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The world changes and language races to keep up. Sometimes a word that had a very clear meaning becomes more ambiguous as a result of new inventions or discoveries. Enter the retronym, a type of neologism in which… Read More
The recent blog post about portmanteaus could have included the ubiquitous “podcast”, a blend of iPod and broadcast, coined in about 2004 to describe digital audio files available to download for listening. You might be less familiar with another portmanteau phenomenon: the “podfasters”. These are people whose time is so precious they elect to listen to their podcasts at extra high speeds. So, how fast can you listen that way? Apps for consuming audio content let you tweak the rate of delivery, offering speeds of 1.5X, 2X or even 3X the standard playback rate. This has created an opportunity for the impatient among us to whizz through their favourite podcasts, packing more content into ever busier lives.
The merits of this approach are hotly disputed. Podfasters undoubtedly feel smug about how much more they are achieving per unit time. Content creators may feel less delighted about someone condensing their carefully crafted audio content and cramming it into their overstimulated brains at maximum speed. From a linguistic perspective, I was interested to find out about the impact of speed-listening on comprehension.
An article at medium.com sheds some light on the potential constraints facing podfasters. Researchers estimate the average rate of speech to be 150 words per minute (for English) and they note that the rate for silent reading can reach 300 words per minute. The author uses these contrasting figures to speculate that there is scope to speed up audio content without any loss in comprehension. Support for this conjecture comes from an article by Raymond Pastore and Albert Ritzhaupt, who analysed the use of time compression to make multimedia learning more efficient. The upshot is that you can understand material delivered at up to 275-300 words per minute, but above that your comprehension falls off dramatically.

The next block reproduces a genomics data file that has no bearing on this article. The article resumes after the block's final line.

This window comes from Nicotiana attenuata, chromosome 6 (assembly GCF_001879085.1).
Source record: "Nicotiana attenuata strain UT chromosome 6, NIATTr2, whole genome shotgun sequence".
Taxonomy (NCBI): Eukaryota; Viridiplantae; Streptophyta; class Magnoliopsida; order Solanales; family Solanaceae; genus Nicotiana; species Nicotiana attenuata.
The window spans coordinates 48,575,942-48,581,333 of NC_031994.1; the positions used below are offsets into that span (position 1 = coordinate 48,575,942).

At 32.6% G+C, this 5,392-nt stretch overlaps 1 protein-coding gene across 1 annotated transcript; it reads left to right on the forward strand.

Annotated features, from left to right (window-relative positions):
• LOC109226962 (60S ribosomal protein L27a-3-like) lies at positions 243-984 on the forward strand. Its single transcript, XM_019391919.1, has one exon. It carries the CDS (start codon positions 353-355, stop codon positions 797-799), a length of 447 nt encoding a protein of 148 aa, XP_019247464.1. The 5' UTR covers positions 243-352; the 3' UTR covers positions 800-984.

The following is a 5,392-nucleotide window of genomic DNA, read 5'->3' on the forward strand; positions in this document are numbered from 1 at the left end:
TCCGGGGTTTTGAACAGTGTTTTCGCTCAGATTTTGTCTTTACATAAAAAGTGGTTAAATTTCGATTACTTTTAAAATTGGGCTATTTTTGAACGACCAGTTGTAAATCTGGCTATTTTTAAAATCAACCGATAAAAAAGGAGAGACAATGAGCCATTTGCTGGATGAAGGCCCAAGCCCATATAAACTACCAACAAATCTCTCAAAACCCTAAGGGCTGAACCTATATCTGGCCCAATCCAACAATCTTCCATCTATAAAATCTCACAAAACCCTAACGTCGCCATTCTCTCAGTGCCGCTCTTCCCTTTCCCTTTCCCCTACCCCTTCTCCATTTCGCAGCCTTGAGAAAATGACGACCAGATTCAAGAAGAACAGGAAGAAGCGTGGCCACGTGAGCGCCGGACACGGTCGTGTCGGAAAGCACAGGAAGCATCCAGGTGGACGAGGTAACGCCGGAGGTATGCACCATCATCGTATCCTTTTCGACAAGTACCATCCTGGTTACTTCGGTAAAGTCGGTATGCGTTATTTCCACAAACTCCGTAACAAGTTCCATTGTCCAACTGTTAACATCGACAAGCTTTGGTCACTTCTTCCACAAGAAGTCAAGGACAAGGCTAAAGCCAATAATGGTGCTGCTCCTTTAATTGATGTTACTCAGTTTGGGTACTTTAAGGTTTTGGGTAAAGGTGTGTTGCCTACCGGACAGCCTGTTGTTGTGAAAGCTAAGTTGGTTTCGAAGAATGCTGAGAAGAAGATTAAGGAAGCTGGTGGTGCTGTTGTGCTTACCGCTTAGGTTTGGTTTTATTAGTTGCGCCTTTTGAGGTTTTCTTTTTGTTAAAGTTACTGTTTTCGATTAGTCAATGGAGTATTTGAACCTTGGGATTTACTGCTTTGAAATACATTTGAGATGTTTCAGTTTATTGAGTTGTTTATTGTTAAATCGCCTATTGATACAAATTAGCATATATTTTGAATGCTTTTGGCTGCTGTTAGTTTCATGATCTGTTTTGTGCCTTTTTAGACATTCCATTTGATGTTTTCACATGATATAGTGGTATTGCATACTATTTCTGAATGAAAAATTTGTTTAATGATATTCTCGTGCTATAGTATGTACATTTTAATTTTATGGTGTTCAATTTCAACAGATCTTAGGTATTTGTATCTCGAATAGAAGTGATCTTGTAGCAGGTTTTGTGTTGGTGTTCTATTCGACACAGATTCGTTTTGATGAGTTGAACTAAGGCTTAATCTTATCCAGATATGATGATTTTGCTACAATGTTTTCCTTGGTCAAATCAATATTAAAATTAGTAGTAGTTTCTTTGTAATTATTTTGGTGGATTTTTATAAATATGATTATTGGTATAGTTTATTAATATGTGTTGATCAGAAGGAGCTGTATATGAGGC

Interestingly, although languages vary in terms of speech rates (when measured in syllables per second), a study by researchers at the University of Lyon found that speakers compensate to account for information density. First, researchers calculated the information density for different languages in terms of “bits of information” per syllable. Next, they got native speakers to read comparable passages of text. The slowest speech rates were found for those who spoke more information-dense languages. As one of the researchers put it “there’s this pretty strong push to go for an optimal information rate”.
If speakers naturally adjust to deliver information at a rate that facilitates comprehension, it makes you wonder what is lost in speed listening. Both scripted podcasts and less formal conversational formats have a rhythm that relies on a particular pace. Rates of speech may ebb and flow, natural pauses help highlight a complex idea being formulated or precede an important piece of information. Humour depends critically on timing. When the audio content is sped up, how many of those cues are diminished or lost? What happens to the art of storytelling when the listener is focused on rushing through as quickly as possible? You may get to the destination faster but was the journey as enjoyable?
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